In our tests this was confirmed, with benchmark results effectively the same. To recap, that means a Geekbench 3 result here of 3428 points, and 13,315 points in multi-core model.
Cinebench 15 scored this MacBook with 121 points single-core and 592 points multi-core, and the OpenGL graphics rendering test returned a framerate of 31 fps. This does mean the gap between integrated and discrete graphics models of the 2015 MacBook Pro has now widened a little – the previous Nvidia version recorded 53 fps while the AMD-powered model averaged 63 fps.
We saw the same story across our gaming graphics test – Batman: Arkham City averaged a decent 69 fps at 1280 x 800 pixels and High detail, or 61 fps when set at the most appropriate resolution of 1440 x 900.
Turning to Tomb Raider (2013) we found again that the MacBook Pro with integrated graphics was more than up for the job – providing you adjust the game’s settings to use Legacy OpenGL.
At the starting point of 1280 x 800 and Normal detail, this meant an average framerate 46 fps. Without the latter tweak though, expect to see less than half that frame rate (we recorded just 21 fps).
Set to 1440 x 900 and High detail with Legacy OpenGL, this MacBook Pro was happy to return an average of 39 fps, with a minimum dip to 29 fps, making this our preferred optimum for this game/notebook combination.
2015 MacBook Pro 15in 2.2 GHz: Storage
There may no change in application or graphics performance with this new 2015 model, but real-world use should show it to be a much faster computer, thanks to the major uplift in storage performance.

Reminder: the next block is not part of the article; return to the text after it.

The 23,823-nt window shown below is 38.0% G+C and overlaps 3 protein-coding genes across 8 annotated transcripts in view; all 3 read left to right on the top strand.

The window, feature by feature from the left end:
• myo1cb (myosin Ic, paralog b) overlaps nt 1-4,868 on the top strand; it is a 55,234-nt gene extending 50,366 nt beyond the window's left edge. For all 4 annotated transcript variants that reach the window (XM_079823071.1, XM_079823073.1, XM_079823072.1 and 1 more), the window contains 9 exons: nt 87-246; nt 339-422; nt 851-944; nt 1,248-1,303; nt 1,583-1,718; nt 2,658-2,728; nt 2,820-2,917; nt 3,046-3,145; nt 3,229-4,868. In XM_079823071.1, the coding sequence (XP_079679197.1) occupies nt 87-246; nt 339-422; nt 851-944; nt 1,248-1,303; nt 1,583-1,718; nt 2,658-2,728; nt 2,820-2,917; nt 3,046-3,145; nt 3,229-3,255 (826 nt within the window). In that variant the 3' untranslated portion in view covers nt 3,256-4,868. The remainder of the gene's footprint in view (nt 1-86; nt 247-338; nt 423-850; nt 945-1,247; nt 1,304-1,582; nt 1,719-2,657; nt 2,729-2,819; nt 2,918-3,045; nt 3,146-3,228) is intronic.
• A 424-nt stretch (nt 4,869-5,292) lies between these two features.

We have been astonished by the speed increases available since Apple started rolling out PCIe-attached flash drives in 2013. Now even this entry-level 15-inch laptop sees the benefit of an upgrade from two lanes of PCIe 2.0, to four lanes of PCIe 3.0.
Best sequential speeds of the former drive were around 785 MB/s for sequential reads and 730 MB/s for sequential writes. This mid-2015 MacBook Pro can now comfortably reach 2000 MB/s in reads at least; although the smaller 256 GB capacity drive takes a small toll on peak write speeds.
We measured an average of 1221 MB/s for sequential writes, just a small way behind the 1542 MB/s we saw with the 512 GB flash drive in the top 2.5 GHz model. The delta increase in storage speed is also highly evident at the all-important small-file level: in our tests, random 4 kB writes moved from 58 MB/s to 111 MB/s. And random 4 kB reads from 22 to 37 MB/s.
These latter results suggest that operations that demand fast IO for small data files – such as application launches, and file opening and saving – will feel even faster; even if any Retina MacBook Pro user is unlikely to complain about any current lag in such operations! But these are all creditable steps to making your computer respond instantaneously to your touch and control.
2015 MacBook Pro 15in 2.2 GHz: Display
We gave the ultra-high resolution IPS display a test of its key parameters, and found it to be of the same specification as that in the AMD MacBook Pro model we tested last month. This one showed a colour gamut of 97 percent of sRGB, and 72 percent Adobe RGB.
Contrast ratio exceeded 700:1, up to 750:1 at peak brightness (277 cd/m^2), while colour accuracy was superb, with an average Delta E well below 1, at 0.69.
2015 MacBook Pro 15in 2.2 GHz: Battery
Apple is suggesting an extra hour of battery life in this update, which is broadly what we found in the AMD version of the 2015 MacBook Pro, which lasted two minutes shy of 9 hours. In our standard video rundown test for this Intel-graphics version, we recorded 8 hr 32 min, which we found a little surprising since its CPU is clocked 300 MHz lower.
So we ran the test overnight again, and this time saw 8 hr 31 min. Which speaks well for consistency of the test procedure, but not so well for longevity that we expected to exceed its more powerful counterpart.